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The AAPG/Datapages Combined Publications Database

AAPG Bulletin


Volume: 49 (1965)

Issue: 1. (January)

First Page: 119

Last Page: 119

Title: New Frontiers in Montana Exploration: ABSTRACT

Author(s): George Darrow, Robert L. Marsh

Article Type: Meeting abstract


Exploration and development in Montana during 1962 was particularly significant both in terms of successful wildcats which opened large new areas for future exploration, and field extensions which revealed unexpected economic potential in dormant field areas.

Two areas are discussed, the Williston basin in northeastern Montana and the Sweetgrass Hills province in northwestern Montana. A sequence of prolific pre-Mississippian Paleozoic discoveries in northwestern Montana since 1960 had earlier revived interest in this area. During 1962, exploration of this area was further stimulated by three widely separated new-field discoveries: Spring Lake, Lone Tree, and East Benrud, as well as successful development wells in Dwyer and Southwest Richey. McAlester Fuel's Spring Lake discovery, dually completed in the Devonian Nisku and the Ordovician Red River for a combined flow of 742 BOPD on choke was the most significant.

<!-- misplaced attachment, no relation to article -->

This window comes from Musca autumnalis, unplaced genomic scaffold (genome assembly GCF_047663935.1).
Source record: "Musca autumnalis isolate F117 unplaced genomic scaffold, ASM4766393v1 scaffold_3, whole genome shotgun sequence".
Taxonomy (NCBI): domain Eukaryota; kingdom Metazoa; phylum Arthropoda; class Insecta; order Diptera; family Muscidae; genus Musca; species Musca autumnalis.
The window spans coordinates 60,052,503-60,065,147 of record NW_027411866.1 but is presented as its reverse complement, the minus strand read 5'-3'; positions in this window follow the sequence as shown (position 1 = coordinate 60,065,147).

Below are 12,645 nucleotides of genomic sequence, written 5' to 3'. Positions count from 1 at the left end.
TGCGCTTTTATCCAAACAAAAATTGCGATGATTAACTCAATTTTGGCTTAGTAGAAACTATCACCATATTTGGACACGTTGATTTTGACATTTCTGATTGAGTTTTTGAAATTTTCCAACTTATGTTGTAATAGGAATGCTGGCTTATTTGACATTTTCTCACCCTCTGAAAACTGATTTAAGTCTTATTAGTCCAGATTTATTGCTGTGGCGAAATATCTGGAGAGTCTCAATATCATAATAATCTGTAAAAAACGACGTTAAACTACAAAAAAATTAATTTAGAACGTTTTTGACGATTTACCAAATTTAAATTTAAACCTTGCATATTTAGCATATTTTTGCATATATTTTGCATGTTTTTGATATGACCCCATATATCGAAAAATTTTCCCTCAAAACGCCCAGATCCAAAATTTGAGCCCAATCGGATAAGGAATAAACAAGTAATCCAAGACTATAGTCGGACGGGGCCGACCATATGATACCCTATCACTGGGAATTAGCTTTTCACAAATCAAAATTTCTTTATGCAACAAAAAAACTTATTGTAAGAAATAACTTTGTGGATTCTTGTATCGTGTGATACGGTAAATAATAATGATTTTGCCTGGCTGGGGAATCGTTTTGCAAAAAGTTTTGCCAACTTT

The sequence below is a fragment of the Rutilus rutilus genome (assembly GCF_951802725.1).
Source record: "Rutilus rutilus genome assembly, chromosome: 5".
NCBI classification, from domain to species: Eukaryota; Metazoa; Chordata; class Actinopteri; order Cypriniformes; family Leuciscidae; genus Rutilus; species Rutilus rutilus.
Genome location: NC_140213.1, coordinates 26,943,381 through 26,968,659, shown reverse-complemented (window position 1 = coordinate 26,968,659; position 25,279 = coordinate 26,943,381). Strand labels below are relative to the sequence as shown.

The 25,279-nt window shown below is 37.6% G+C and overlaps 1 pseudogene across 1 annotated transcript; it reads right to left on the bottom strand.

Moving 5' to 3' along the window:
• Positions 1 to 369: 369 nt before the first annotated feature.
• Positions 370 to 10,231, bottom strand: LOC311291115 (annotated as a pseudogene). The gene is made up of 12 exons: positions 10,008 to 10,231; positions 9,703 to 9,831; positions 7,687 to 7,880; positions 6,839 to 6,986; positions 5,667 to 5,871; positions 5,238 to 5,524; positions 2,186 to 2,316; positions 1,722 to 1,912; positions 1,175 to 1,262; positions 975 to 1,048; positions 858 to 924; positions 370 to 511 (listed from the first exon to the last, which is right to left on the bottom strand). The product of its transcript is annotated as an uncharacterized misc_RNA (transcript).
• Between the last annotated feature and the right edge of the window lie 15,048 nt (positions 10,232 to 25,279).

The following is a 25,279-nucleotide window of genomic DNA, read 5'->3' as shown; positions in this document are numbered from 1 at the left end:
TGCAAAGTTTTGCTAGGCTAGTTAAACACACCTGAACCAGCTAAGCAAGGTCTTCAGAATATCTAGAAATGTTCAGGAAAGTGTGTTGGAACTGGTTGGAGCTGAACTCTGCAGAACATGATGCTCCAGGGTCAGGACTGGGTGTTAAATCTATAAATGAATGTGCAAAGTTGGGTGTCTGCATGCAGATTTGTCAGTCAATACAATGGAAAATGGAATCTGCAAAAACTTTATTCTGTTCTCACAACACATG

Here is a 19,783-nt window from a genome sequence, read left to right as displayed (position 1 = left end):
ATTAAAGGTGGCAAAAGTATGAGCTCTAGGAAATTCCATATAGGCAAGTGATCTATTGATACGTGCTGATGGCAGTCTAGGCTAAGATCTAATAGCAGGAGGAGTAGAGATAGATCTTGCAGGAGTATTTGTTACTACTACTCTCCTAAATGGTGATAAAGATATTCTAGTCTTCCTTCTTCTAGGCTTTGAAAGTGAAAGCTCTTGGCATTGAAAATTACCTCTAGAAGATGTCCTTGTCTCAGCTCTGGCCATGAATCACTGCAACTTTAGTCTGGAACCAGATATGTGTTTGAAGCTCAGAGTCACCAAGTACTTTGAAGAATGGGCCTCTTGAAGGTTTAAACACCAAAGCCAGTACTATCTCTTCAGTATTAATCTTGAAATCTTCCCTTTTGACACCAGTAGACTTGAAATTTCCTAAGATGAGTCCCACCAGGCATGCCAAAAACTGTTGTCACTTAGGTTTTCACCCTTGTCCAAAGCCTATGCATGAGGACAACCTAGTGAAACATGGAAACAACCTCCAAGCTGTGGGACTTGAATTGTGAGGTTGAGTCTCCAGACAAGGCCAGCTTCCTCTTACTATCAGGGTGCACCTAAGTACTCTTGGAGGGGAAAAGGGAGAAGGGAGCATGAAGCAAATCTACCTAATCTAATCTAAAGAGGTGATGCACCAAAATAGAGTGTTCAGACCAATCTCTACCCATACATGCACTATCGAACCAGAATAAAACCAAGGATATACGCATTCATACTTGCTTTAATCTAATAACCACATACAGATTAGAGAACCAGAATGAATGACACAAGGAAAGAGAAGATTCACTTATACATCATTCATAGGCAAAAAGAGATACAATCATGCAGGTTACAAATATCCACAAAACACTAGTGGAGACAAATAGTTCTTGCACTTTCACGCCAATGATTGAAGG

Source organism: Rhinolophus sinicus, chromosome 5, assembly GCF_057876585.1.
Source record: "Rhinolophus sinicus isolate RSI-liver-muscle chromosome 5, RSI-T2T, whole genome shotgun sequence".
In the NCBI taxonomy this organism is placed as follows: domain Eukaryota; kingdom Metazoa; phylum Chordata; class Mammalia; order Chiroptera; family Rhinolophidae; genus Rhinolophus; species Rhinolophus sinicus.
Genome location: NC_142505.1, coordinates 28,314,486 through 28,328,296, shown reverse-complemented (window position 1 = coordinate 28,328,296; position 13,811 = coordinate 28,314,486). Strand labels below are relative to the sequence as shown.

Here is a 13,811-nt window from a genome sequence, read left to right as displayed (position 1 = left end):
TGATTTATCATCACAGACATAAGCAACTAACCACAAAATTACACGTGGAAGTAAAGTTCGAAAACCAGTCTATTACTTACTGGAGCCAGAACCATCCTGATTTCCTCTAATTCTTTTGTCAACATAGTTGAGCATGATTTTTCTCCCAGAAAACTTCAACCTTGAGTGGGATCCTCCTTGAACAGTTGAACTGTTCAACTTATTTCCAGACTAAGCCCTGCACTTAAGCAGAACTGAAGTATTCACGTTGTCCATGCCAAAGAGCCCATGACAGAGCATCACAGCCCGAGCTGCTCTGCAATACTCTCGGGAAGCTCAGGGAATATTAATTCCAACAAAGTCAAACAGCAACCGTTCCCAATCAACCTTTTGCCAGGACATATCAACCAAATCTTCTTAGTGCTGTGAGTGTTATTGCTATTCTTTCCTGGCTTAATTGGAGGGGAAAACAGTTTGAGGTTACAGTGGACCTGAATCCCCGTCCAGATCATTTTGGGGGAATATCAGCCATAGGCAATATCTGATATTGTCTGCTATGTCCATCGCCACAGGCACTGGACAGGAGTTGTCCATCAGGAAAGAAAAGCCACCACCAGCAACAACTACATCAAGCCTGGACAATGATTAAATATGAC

A regional structure map, field maps, and cross sections illustrate how these 1962 discoveries have broadened the areas of active exploration interest and extended the reservoir objectives throughout the entire lower Paleozoic section, with multiple pay zones occurring in carbonate reservoirs at depths ranging from 7,500 feet to 12,000 feet. The significance of the existing production for future exploration includes: (1) location of the new discoveries off of known major structures, (2) distance from established production, (3) characteristic, subdued low-relief structural expression with regional dips averaging 30 feet to 60 feet per mile, and productive closures typically 50 feet to 75 feet, and (4) influence of facies, pore-size distribution and hydrodynamic factors in controlling il accumulation.

In the Sweetgrass Hills province of northwestern Montana, 1962 extensions to existing production in the Flat Coulee and Whitlash field areas have revealed better quality reservoirs than were previously known and opened new pools. Cross sections illustrate the Jurassic Swift and Lower Cretaceous Sunburst sandstone reservoirs in which this production occurs at depths of 2,800-3,000 feet. Field maps show the accumulations to be combination stratigraphic-structural traps located down-flank on known structures.

Numerous structural domes uplifted by deeply buried igneous intrusions, combined with rapid lateral variations in facies and porosity development in both Cretaceous and Jurassic reservoirs, holds forth the promise that many additional pools and fields will be found by future exploration in the Sweetgrass Hills province.

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Copyright 1997 American Association of Petroleum Geologists